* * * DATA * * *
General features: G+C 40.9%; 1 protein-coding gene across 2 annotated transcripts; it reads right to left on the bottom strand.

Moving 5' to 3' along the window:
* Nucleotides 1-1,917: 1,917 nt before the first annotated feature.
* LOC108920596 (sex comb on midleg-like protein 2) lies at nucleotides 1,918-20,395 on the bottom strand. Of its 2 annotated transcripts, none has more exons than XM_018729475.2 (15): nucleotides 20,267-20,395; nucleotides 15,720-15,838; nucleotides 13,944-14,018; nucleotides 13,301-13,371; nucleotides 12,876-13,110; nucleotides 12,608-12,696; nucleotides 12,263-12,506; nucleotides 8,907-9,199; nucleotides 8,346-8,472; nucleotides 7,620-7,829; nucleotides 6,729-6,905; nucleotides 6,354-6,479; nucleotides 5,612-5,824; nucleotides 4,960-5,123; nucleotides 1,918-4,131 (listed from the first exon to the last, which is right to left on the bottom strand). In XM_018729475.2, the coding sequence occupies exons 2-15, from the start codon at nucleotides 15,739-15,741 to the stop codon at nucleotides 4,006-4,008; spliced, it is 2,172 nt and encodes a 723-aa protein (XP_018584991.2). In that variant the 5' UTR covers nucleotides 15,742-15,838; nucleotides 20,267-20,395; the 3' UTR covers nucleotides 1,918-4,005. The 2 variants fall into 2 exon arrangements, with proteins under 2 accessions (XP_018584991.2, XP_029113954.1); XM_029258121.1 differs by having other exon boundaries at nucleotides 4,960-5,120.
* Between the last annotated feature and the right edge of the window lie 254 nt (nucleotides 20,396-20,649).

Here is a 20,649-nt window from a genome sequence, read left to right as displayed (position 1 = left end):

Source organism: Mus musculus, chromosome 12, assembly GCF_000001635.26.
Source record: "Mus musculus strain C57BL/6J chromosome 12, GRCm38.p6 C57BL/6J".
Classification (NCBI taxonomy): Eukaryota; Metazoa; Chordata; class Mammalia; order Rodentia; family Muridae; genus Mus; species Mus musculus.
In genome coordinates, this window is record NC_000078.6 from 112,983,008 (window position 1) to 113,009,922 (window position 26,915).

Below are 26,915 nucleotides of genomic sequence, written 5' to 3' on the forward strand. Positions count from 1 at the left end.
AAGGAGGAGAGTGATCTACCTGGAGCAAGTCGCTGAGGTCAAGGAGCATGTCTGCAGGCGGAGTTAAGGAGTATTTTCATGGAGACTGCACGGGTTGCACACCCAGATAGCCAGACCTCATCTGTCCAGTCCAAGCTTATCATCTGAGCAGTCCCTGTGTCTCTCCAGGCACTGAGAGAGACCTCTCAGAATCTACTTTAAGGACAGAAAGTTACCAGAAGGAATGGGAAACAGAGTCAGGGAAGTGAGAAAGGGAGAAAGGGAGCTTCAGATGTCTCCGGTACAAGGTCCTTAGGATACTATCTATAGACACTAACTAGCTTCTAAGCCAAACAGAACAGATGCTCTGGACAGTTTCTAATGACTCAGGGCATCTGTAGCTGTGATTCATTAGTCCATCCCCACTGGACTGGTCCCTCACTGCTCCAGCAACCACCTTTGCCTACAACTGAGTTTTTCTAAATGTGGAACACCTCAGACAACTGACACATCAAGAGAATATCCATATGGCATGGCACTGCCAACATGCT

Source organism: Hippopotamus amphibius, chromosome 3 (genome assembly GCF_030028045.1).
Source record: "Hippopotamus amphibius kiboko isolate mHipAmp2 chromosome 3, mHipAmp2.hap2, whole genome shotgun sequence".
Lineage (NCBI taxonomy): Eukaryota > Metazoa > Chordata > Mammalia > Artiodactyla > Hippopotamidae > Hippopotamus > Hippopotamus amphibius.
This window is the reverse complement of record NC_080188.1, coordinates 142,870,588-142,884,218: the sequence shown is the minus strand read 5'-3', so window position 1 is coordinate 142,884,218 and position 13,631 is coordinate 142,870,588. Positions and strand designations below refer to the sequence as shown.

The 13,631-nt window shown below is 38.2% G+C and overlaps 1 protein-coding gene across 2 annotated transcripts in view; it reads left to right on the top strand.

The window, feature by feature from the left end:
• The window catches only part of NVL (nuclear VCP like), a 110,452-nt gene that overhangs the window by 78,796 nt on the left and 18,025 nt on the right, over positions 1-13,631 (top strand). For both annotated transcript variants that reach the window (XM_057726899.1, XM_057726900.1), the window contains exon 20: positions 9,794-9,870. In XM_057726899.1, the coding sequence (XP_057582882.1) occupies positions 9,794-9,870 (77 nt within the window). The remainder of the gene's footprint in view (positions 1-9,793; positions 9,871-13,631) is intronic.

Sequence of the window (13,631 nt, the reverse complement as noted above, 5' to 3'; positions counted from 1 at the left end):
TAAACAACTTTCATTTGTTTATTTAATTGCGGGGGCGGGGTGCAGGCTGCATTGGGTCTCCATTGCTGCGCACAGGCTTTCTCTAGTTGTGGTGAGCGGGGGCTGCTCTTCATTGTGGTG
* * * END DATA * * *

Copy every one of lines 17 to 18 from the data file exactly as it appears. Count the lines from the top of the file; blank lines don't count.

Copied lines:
The 13,631-nt window shown below is 38.2% G+C and overlaps 1 protein-coding gene across 2 annotated transcripts in view; it reads left to right on the top strand.

The window, feature by feature from the left end: